I know that land sale contracts, for example, have to be in writing in most jurisdictions. What other kinds of contracts legally have to be in writing to be enforceable? (US jurisdictions preferred but any jurisdiction acceptable).
In most U.S. jurisdiction, contracts only need to be in writing if they're within what we call the "Statute of Frauds." The Statute of Frauds was an actual statute in England but has not -- as far as I know -- ever been enacted in any state here. Nonetheless, its rules have carried over in the common law.
The Statute of Frauds covers:
- Contracts of the sale of goods at a cost of $500 or more;
- Contracts where marriage is part of the exchange (prenuptial agreements);
- Contracts that are impossible to fulfill within a year of execution;
- Contracts for the transfer of an interest in real property;
- Contracts by an estate's executor agreeing to personally pay a debt owed by the estate; and
- Suretyships (contracts to guarantee another person's payment of a debt);
There are a some caveats people should be aware of before trying to run off and renege on an oral contract, though:
- Even in these types of transactions, it's not always precisely correct to say that the contract has to be in writing. Instead, there may only need to be something in writing that proves the existence of the contract, made either before or after the contract was formed. So if I agree to buy your house over the phone, and then you send me an e-mail reminding me to pay up, that e-mail may be enough to satisfy the Statute of Frauds.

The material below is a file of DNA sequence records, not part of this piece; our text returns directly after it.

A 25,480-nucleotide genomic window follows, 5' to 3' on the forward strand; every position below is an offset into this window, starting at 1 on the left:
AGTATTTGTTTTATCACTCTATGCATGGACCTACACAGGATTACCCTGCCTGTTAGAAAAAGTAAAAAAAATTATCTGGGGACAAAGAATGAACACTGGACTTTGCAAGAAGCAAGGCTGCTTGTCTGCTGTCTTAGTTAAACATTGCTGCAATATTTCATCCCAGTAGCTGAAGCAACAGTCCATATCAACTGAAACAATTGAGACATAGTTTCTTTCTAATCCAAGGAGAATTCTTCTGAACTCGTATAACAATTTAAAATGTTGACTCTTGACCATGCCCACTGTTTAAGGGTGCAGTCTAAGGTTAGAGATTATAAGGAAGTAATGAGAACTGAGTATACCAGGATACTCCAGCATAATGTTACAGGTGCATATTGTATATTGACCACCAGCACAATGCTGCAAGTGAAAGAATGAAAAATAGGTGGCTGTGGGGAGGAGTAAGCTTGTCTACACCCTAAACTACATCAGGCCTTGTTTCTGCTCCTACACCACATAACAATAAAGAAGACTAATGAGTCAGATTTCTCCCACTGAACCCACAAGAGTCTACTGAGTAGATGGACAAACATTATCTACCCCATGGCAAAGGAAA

Despite the general rule that these contracts must be in writing to be enforceable, there are exceptions. The point of the rule is to avoid problems determining whether a contract exists or not, so courts may still enforce the agreement under certain circumstances that are highly suggestive of a non-written contract having been reached. There are two primary examples:
- "Promissory estoppel": If one of the parties has taken actions to their own detriment that you wouldn't expect them to take if they hadn't already reached a contract, the court may enforce the oral contract. Imagine, for instance, someone who bought a house on a handshake and then sold their own house, or someone who quits their job after being offered a two-year employment contract.
- "Part performance": If one of the parties starts to actually make good on the agreement in a way that a court would not expect in the absence of an agreement, the court may enforce the contract. Imagine someone moving into a house despite the lack of a written contract to buy it, or an auto dealer delivering a car without a signed contract.
- Even if an agreement needs to be in writing, hiding/losing/destroying every written copy doesn't nullify the contract. See here for more.